Journal Article
Research Support, N.I.H., Extramural
Research Support, Non-U.S. Gov't
Add like
Add dislike
Add to saved papers

Barriers to accessing treatment for substance use after inpatient managed withdrawal (Detox): A qualitative study.

INTRODUCTION: Access to and uptake of evidence-based treatment for substance use disorder, specifically opioid use disorder (OUD), are limited despite the high death toll from drug overdose in the United States in recent years. Patient perceived barriers to evidence-based treatment after completion of short-term inpatient medically managed withdrawal programs (detox) have not been well studied. The purpose of the current study is to elicit patients' perspectives on challenges to transition to treatment, including medications for OUD (MOUD), after detox and potential solutions.

METHODS: We conducted semi-structured interviews (N = 24) at a detox center (2018-2019) to explore patients' perspectives on obstacles to treatment. The study managed the data in NVivo and we used content analysis to identify themes.

RESULTS: Patients' characteristics included the following: 54 % male; mean age 37 years; self-identified as White 67 %, Black 13 %, Latinx 8 %, Native Hawaiian/Pacific Islander 4 %, and other 8 %; heroin use in the past 3 months 67 %; and ever injecting drugs 71 %. Patients identified the following barriers: 1) lack of continuity of care; 2) limited number of detox and residential treatment program beds; 3) unstable housing; and 4) lack of options when choosing a treatment pathway. Solutions proposed by participants included: 1) increase low-barrier access to community MOUD; 2) add case managers at the detox center to establish continuity of care after discharge; 3) increase assistance with housing; and 4) encourage patient participation in treatment decisions.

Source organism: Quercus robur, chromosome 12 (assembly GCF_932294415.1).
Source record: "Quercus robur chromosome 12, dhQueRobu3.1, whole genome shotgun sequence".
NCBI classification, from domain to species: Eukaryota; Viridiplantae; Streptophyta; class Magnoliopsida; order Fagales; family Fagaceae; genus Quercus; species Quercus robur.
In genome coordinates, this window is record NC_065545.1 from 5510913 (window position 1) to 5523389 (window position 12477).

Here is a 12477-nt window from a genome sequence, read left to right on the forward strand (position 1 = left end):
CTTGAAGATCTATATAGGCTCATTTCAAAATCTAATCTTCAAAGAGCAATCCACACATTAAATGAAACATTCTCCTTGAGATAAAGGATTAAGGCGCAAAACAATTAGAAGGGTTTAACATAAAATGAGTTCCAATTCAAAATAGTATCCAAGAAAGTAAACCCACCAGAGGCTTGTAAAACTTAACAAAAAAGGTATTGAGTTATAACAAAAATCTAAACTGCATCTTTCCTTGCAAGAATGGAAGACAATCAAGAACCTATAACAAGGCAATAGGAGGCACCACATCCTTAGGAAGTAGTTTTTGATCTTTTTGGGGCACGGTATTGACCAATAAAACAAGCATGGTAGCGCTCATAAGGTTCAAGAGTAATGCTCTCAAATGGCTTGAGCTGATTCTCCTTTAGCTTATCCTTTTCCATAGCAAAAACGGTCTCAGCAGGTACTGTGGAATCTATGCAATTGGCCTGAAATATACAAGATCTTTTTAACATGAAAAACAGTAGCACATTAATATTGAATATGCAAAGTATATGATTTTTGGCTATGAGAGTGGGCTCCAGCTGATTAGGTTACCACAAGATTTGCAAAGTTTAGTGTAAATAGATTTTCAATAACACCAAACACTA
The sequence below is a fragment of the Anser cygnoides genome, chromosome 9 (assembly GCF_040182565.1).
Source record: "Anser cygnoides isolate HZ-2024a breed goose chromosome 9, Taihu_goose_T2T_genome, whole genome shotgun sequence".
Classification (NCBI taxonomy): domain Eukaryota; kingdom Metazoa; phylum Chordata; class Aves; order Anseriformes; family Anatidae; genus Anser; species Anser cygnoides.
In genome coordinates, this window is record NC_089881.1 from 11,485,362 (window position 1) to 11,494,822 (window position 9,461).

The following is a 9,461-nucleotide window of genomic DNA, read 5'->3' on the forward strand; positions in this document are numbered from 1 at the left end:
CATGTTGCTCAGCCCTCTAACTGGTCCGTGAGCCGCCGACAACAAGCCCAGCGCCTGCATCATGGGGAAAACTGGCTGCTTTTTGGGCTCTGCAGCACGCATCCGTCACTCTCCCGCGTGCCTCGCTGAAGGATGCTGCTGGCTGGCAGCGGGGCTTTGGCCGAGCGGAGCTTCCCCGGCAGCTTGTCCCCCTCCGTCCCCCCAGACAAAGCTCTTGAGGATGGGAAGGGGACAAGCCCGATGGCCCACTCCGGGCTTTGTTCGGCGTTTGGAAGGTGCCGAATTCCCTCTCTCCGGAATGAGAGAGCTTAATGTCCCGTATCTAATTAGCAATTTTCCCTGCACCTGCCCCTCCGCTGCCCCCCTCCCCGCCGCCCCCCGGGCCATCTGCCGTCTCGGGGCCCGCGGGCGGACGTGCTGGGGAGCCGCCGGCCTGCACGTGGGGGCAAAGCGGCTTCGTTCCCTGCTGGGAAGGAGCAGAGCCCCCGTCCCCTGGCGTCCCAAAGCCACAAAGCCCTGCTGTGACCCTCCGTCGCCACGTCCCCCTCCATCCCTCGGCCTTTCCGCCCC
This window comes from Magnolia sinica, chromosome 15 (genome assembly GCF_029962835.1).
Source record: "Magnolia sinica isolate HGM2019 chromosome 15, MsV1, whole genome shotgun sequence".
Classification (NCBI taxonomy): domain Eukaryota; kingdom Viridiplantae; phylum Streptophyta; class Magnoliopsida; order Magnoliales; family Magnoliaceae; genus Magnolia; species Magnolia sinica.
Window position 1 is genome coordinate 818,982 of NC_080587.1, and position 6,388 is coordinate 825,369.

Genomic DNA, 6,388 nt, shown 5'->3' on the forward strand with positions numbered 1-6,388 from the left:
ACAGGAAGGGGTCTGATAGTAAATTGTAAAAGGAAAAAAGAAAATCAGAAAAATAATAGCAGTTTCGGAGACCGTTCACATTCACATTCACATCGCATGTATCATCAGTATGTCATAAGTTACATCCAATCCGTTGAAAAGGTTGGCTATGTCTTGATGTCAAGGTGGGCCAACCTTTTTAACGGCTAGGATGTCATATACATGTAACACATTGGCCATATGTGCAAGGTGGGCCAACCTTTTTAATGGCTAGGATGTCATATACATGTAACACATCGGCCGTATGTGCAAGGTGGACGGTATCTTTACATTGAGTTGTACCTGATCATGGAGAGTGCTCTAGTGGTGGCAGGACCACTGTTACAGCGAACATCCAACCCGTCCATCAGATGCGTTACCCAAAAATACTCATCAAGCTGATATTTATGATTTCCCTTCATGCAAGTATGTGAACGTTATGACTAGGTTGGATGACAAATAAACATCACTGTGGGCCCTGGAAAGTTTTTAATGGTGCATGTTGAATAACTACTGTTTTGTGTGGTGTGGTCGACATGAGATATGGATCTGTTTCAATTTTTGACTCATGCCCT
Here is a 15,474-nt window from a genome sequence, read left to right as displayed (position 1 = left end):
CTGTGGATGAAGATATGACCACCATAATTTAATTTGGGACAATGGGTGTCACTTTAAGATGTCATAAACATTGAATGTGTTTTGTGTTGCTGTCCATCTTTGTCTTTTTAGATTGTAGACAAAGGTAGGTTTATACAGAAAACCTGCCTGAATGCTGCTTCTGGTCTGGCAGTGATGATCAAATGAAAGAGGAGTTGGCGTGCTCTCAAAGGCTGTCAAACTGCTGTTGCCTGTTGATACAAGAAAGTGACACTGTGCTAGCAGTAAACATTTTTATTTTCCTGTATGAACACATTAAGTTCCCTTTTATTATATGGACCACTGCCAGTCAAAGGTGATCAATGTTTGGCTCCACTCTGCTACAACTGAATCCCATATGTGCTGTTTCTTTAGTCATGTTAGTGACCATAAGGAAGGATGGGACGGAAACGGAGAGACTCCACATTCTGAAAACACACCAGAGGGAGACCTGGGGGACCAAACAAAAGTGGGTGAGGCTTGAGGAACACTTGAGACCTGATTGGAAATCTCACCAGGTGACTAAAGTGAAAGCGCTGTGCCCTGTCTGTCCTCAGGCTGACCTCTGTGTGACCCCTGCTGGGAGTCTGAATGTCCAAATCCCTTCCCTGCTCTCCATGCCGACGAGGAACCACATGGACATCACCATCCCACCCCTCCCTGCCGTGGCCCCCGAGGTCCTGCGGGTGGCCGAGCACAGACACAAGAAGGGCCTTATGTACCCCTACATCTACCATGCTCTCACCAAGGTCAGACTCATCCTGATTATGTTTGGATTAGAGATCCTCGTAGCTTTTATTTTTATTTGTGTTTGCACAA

CONCLUSIONS: Patients identified lack of continuity of care, especially care coordination, as a major barrier to substance use treatment. Increasing treatment utilization, including MOUD, necessitates a multimodal approach to continuity of care, low-barrier access to MOUD, and support to address unstable housing. Patients want care that incorporates options and respect for. individualized preferences and needs.

Full text links

We have located links that may give you full text access.
Can't access the paper?
Try logging in through your university/institutional subscription. For a smoother one-click institutional access experience, please use our mobile app.

Related Resources

For the best experience, use the Read mobile app

Mobile app image

Get seemless 1-tap access through your institution/university

For the best experience, use the Read mobile app

All material on this website is protected by copyright, Copyright © 1994-2024 by WebMD LLC.
This website also contains material copyrighted by 3rd parties.

By using this service, you agree to our terms of use and privacy policy.

Your Privacy Choices Toggle icon

You can now claim free CME credits for this literature searchClaim now

Get seemless 1-tap access through your institution/university

For the best experience, use the Read mobile app